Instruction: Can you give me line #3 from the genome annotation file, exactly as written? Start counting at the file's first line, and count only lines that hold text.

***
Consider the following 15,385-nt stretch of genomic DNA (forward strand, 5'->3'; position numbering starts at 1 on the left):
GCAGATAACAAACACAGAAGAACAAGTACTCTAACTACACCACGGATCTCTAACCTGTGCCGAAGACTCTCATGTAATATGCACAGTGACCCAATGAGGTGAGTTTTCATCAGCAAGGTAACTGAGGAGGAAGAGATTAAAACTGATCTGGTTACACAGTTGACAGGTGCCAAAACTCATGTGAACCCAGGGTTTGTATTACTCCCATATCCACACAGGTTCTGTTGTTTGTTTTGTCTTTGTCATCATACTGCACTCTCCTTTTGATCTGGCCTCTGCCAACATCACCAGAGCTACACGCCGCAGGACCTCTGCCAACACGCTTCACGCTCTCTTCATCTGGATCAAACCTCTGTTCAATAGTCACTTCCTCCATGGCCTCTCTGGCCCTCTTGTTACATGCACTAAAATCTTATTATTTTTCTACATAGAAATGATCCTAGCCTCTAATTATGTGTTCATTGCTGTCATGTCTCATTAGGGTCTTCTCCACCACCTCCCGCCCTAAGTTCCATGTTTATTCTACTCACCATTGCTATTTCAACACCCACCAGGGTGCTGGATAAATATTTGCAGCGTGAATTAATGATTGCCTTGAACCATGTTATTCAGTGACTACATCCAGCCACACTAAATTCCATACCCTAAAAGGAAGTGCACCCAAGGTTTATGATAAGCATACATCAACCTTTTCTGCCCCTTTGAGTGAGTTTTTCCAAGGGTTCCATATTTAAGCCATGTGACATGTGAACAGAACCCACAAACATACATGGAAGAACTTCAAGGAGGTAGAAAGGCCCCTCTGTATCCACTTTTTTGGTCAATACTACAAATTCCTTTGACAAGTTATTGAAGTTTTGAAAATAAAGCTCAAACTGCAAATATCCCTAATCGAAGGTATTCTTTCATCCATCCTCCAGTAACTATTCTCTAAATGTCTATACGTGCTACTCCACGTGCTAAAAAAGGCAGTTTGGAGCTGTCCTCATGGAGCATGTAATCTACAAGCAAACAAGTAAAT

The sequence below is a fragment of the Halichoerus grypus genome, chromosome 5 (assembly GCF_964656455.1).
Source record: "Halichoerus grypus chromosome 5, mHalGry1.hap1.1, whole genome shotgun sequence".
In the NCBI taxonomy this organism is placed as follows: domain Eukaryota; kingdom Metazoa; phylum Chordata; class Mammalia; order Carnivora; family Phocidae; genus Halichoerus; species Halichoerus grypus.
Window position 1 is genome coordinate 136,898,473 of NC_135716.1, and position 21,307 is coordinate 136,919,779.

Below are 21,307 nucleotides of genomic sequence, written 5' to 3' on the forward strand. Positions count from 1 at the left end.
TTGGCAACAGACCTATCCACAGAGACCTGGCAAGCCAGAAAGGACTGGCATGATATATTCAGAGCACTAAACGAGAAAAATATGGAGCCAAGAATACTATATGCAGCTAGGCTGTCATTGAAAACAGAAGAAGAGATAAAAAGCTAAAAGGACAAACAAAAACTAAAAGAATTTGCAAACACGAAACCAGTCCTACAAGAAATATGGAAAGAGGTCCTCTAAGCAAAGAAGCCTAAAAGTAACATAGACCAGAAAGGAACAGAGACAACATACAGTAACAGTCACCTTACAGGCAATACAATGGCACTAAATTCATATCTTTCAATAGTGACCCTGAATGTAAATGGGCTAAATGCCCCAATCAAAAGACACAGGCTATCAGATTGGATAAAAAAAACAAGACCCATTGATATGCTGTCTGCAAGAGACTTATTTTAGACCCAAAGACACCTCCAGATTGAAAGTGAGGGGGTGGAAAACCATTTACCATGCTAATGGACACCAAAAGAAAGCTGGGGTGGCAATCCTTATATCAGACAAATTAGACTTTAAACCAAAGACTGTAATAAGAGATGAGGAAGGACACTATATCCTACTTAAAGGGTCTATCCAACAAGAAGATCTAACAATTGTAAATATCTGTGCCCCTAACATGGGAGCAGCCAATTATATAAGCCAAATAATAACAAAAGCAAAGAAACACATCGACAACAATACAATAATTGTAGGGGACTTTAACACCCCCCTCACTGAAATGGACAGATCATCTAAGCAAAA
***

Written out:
The sequence below is a fragment of the Halichoerus grypus genome, chromosome 5 (assembly GCF_964656455.1).